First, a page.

BARLBOROUGH, England — They trudged through a stinging rain to polling stations, streams of people who once powered the left in Britain: ex-miners, supermarket clerks, retired schoolteachers, health aides.
But when they re-emerged, they had voted not for the Labour Party, the side that had shepherded them through decades of political upheaval, but instead for their old nemesis, the party long despised here for shutting down the mines and shrinking the British state: the Conservatives.
“I’m from a Labour background: the coal pits and fighting Maggie Thatcher and everything else,” said Dawn Ridsdale, 56, an unemployed sales agent, as she stood outside the converted barn in Barlborough where she cast her ballot. She had opposed Brexit, but now wanted someone with the ruthless streak of the prime minister who had closed the mines, Margaret Thatcher, to sort it out, once and for all.
“The country’s on its backside,” she said. “I’ve unfortunately had to vote for Boris. He’s the best of a bad bunch.”
She meant Prime Minister Boris Johnson of Britain, the upper-class eccentric who defied half a century of political geography on Thursday to tear through Labour’s old coalition of small-town, working-class voters in the Midlands and north of England, a block of seats once thought so impregnable that it was called the Red Wall.
Down went at least nine seats that Labour had held without interruption since the Second World War. Down went a type of tribal politics in northern England, in which people inherited voting customs from their parents and grandparents, passing fights over mine closures and benefit cuts down the generations.
And down went Dennis Skinner, the so-called Beast of Bolsover, an ex-miner and Labour lawmaker whose fusion of socialism and pro-Brexit values had put him in control of Bolsover, the constituency around Barlborough, for 49 years.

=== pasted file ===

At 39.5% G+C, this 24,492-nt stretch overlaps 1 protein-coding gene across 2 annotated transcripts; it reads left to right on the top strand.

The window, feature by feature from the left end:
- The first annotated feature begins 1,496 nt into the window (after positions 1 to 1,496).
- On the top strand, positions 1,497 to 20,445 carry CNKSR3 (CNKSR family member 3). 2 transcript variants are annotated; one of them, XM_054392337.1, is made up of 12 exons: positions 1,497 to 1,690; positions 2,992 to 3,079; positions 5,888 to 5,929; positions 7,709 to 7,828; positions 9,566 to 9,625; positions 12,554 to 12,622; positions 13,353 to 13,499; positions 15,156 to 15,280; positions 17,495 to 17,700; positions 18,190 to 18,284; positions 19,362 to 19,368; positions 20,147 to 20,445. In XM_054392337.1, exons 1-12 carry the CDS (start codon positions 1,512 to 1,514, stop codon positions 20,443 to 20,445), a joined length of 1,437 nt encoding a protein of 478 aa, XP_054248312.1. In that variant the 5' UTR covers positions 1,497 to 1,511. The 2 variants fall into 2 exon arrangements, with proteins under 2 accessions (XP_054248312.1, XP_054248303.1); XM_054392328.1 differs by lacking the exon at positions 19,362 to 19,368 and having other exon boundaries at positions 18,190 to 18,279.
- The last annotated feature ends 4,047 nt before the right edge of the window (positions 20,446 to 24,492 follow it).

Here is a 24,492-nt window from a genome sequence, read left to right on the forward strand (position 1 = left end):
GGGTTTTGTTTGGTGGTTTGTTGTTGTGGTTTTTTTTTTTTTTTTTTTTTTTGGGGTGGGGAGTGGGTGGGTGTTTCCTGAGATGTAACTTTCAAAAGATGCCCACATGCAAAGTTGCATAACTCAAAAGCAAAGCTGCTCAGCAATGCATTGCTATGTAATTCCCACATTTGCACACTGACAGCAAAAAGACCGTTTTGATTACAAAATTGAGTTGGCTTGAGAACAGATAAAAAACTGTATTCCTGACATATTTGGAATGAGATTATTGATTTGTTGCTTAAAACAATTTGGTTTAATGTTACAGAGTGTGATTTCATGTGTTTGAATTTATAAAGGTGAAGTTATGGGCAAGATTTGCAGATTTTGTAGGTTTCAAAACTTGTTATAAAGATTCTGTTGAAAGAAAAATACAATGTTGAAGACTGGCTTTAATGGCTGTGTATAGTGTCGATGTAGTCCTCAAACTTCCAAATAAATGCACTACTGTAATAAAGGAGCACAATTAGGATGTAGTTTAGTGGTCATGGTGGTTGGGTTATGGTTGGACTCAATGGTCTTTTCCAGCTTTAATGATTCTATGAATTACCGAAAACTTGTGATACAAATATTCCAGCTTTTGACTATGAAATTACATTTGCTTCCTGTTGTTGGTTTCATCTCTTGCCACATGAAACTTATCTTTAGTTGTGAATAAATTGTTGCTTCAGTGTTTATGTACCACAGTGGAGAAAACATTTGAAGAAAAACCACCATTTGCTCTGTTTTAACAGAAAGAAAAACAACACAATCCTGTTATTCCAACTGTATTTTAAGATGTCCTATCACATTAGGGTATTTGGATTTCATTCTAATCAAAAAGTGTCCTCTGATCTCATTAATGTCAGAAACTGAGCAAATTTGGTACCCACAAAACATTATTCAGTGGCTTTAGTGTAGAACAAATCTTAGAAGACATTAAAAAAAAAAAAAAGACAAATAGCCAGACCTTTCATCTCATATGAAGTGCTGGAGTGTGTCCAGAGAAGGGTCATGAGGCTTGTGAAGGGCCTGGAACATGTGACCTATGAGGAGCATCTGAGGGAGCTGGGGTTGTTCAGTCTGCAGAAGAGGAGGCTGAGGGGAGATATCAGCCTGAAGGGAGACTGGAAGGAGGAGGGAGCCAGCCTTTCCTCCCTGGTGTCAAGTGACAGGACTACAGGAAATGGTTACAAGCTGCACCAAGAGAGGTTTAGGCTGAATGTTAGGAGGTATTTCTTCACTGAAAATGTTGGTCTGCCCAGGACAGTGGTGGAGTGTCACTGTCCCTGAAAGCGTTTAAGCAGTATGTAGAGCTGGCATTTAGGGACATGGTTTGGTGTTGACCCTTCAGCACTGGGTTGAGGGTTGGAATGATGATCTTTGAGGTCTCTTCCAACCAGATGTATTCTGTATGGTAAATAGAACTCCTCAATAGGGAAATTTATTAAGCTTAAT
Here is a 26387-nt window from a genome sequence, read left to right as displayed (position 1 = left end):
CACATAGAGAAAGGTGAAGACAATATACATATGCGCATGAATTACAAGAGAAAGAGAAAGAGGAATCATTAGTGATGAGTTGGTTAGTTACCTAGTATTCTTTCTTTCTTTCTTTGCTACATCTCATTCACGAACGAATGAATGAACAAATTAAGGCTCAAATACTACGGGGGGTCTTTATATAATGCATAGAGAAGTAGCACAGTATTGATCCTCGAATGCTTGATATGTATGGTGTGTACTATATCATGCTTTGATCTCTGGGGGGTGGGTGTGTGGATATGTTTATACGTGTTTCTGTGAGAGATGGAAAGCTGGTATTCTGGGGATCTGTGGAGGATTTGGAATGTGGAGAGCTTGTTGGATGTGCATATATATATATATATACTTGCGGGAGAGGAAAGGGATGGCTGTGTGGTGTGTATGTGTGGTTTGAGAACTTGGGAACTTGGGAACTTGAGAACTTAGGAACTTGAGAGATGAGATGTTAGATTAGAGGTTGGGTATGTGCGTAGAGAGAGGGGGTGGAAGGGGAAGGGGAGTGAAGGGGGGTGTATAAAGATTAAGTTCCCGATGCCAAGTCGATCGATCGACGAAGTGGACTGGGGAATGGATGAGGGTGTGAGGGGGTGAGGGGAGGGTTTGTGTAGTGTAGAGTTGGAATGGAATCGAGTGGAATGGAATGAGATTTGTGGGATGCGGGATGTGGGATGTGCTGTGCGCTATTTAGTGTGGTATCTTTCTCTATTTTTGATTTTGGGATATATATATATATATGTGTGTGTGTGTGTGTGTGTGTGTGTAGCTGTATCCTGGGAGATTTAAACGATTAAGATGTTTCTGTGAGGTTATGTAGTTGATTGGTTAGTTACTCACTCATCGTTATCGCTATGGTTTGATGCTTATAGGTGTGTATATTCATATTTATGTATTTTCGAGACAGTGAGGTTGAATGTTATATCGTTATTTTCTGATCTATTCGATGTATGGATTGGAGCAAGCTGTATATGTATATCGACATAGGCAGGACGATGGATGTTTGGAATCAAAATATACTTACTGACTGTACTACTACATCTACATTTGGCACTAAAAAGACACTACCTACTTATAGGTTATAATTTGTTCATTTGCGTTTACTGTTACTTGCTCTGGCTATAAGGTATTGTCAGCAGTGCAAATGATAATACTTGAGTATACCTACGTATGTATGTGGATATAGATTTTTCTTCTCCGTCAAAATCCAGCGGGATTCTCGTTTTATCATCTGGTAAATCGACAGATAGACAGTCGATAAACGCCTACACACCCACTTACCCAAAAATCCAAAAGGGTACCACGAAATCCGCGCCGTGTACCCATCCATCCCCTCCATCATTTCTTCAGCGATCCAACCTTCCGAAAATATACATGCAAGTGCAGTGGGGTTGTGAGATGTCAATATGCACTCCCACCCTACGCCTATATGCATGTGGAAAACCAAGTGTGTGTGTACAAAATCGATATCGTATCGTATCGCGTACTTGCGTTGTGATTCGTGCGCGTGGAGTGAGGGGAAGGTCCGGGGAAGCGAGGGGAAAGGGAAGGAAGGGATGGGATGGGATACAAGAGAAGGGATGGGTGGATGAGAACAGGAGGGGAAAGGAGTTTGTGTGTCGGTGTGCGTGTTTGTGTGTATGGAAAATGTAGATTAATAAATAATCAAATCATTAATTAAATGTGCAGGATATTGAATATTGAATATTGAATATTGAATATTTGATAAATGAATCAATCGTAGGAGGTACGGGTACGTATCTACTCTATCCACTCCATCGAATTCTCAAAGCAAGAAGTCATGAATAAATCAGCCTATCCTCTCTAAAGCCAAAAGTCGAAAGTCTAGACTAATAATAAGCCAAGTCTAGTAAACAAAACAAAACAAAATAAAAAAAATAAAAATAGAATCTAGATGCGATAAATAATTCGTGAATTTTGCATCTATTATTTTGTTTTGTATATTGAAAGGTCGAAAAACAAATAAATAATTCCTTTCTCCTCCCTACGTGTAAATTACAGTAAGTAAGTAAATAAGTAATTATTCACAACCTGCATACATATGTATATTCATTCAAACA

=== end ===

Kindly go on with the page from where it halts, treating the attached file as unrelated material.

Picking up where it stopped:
For Labour, which suffered its worse election defeat since 1935, the results signaled the end of an era of being able to reach into both thriving cities and left-behind former mining villages for votes. The party’s two wings — pro- and anti-immigrant, young and old, university graduates and tradespeople — were cleaved.
“It’s the detachment of the Labour Party from great swaths of the country, which they seem not to sympathize with,” said Robert Tombs, a historian at the University of Cambridge. “That leaves the party in a pretty dire position in the long term, unless it can miraculously reinvent itself.”
The big, longstanding parties of the left started vanishing from Europe years ago as class alliances faded in a postindustrial economy. But the consequences of the political realignment in Britain, as in the United States, are much graver because their two-party systems prevent left-wing parties from simply resolving their differences by splitting.
The left is now squabbling on both sides of the Atlantic, with both the Labour and Democratic parties grappling with a rancorous battle between young activists and more moderate voters. The results yesterday in Britain were a sobering lesson in the consequences of destroying age-old party alliances before new ones had time to germinate, analysts said.
“You’ll have the pro-migration, culturally liberal left saying, ‘We don’t want to ally with racists,’ and you’ll have the socially conservative, economically left-wing part of the coalition saying, ‘We don’t ally with people who think we’re racists,’ and that’s a very, very hard argument to resolve,” said Rob Ford, a professor of politics at the University of Manchester.
By Friday morning, Britons awoke to a Labour Party largely consigned to the cities of England. The Conservatives, on the other hand, harnessed the power of Brexit to storm districts where the party’s brand had been toxic for generations.
In doing so, they replicated the success of President Trump in breaching the so-called Blue Wall in states like Michigan and Wisconsin in 2016, exploiting a combination of anti-immigrant messaging and dissolving class allegiances to take seats thought to belong to the Democrats.
Whether Britons voted for a permanent realignment on Thursday, or merely one long enough to carry them through Brexit and Jeremy Corbyn’s disastrous leadership of Labour, was the big unknown.
But outside the pubs, churches, schoolhouses and trailers where people in Bolsover cast their ballots on Thursday, it was clear that many ex-Labour voters felt more at home for the moment in Mr. Johnson’s Conservative Party than anywhere else.